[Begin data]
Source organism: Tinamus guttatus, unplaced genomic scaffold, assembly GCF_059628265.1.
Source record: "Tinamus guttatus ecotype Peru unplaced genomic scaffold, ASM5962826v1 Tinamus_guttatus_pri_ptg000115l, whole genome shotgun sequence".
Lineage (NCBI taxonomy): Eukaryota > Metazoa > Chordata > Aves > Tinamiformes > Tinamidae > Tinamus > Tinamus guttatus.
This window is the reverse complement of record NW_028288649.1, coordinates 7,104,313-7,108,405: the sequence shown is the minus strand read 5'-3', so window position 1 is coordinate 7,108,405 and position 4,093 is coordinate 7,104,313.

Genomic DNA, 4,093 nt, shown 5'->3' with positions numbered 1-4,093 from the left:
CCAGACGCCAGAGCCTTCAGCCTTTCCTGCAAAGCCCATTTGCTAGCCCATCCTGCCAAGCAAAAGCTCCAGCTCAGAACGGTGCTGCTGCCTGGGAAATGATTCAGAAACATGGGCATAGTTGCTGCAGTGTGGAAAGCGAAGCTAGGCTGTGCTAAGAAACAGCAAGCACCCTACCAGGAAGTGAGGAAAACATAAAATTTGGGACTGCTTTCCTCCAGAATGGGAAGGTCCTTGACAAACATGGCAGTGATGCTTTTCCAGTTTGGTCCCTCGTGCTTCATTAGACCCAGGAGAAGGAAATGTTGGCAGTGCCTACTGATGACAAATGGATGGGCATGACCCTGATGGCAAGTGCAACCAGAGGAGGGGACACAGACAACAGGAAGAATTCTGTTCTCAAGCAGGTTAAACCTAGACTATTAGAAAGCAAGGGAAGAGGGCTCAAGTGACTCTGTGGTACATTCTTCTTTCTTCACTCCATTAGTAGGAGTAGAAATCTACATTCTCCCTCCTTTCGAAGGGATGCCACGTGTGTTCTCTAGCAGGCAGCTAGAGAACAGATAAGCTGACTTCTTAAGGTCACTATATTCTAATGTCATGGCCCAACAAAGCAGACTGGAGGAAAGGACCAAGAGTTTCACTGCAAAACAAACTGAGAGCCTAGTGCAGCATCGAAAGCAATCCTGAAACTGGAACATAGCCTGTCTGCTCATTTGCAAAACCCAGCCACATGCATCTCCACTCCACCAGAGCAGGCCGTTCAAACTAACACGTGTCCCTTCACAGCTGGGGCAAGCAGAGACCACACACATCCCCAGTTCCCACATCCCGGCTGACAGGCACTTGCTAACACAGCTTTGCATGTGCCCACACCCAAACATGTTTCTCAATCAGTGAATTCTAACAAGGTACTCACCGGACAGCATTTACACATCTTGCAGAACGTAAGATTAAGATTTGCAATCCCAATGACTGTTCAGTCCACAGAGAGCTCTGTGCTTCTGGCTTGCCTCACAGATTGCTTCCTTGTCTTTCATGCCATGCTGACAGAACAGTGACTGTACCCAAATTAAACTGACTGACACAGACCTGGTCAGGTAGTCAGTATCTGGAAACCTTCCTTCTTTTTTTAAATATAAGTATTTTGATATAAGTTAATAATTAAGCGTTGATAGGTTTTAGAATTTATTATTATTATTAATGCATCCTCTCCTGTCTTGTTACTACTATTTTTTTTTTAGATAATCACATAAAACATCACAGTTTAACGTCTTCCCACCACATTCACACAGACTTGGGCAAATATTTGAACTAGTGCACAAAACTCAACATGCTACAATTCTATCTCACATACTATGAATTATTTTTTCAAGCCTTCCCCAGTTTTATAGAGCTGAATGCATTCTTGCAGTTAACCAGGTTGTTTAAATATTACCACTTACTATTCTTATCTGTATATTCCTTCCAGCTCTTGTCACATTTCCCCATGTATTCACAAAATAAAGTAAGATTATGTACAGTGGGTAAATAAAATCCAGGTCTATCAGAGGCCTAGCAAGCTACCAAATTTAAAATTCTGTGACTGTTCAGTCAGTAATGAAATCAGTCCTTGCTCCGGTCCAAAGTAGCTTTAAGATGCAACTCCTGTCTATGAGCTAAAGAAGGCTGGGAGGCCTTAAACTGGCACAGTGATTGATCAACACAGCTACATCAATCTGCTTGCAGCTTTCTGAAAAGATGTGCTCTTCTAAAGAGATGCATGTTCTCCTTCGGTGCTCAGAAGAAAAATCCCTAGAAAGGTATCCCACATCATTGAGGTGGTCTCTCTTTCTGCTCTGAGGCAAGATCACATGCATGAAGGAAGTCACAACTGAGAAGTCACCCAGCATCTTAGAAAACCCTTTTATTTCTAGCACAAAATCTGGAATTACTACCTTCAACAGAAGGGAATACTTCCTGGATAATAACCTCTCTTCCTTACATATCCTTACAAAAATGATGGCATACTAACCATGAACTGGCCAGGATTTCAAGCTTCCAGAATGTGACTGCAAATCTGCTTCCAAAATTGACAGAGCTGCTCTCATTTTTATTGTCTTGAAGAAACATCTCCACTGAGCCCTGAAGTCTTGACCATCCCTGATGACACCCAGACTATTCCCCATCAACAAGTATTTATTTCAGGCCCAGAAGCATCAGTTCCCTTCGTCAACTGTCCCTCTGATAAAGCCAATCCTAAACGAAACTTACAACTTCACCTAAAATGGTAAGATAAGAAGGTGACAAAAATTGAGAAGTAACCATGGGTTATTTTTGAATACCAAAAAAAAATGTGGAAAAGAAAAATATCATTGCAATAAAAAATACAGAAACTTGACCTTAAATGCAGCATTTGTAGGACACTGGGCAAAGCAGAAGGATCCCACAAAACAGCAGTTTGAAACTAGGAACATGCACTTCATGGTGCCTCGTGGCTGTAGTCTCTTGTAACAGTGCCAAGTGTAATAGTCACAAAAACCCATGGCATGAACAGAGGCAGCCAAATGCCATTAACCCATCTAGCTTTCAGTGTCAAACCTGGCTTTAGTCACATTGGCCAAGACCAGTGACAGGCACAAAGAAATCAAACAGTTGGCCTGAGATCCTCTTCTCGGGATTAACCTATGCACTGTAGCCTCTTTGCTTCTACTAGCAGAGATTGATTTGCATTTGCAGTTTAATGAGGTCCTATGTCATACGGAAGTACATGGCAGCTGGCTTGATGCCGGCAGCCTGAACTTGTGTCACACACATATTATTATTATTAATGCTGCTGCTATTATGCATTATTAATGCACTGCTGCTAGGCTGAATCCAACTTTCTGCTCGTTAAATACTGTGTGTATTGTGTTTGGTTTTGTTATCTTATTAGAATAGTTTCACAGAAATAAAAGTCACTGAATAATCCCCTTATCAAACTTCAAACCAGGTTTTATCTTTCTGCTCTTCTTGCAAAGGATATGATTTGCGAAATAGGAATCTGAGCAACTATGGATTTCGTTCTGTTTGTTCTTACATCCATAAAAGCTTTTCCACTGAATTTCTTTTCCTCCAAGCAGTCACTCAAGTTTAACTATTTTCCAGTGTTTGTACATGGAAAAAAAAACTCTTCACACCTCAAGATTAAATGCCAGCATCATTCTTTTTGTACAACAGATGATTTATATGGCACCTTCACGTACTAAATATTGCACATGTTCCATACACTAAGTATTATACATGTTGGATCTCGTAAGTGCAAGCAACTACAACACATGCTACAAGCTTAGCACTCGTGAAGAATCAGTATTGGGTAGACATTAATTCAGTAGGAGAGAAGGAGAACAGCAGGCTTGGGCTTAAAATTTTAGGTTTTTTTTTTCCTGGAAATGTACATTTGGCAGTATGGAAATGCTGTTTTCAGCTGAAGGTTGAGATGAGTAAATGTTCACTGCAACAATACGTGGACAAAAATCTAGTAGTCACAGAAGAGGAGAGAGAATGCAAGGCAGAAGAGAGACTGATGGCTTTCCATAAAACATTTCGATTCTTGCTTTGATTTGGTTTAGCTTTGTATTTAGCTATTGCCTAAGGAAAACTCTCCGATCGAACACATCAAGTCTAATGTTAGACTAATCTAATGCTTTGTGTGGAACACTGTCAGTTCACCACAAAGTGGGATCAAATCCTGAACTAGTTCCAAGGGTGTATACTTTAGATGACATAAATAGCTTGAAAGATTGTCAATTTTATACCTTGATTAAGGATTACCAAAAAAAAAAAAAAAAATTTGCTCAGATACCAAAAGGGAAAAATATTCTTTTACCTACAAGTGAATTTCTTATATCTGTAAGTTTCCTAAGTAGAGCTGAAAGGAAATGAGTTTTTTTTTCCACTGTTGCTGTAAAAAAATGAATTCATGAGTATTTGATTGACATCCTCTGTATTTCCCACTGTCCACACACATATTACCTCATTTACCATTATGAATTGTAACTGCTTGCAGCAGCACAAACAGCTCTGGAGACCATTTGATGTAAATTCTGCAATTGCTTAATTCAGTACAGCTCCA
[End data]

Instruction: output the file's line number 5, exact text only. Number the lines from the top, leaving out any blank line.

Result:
Genomic DNA, 4,093 nt, shown 5'->3' with positions numbered 1-4,093 from the left: